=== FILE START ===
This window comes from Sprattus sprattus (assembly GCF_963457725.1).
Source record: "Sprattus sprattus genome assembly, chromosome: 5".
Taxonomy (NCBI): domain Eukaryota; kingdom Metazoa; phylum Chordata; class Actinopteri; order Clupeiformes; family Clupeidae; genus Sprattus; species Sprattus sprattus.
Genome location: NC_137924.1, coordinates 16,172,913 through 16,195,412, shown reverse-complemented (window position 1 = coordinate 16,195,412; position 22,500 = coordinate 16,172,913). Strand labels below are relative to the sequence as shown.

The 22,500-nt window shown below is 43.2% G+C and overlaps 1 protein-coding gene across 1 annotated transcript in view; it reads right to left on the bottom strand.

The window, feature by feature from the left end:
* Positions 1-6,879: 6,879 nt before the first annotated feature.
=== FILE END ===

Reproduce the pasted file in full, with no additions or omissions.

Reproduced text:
This window comes from Sprattus sprattus (assembly GCF_963457725.1).
Source record: "Sprattus sprattus genome assembly, chromosome: 5".
Taxonomy (NCBI): domain Eukaryota; kingdom Metazoa; phylum Chordata; class Actinopteri; order Clupeiformes; family Clupeidae; genus Sprattus; species Sprattus sprattus.
Genome location: NC_137924.1, coordinates 16,172,913 through 16,195,412, shown reverse-complemented (window position 1 = coordinate 16,195,412; position 22,500 = coordinate 16,172,913). Strand labels below are relative to the sequence as shown.

The 22,500-nt window shown below is 43.2% G+C and overlaps 1 protein-coding gene across 1 annotated transcript in view; it reads right to left on the bottom strand.

The window, feature by feature from the left end:
* Positions 1-6,879: 6,879 nt before the first annotated feature.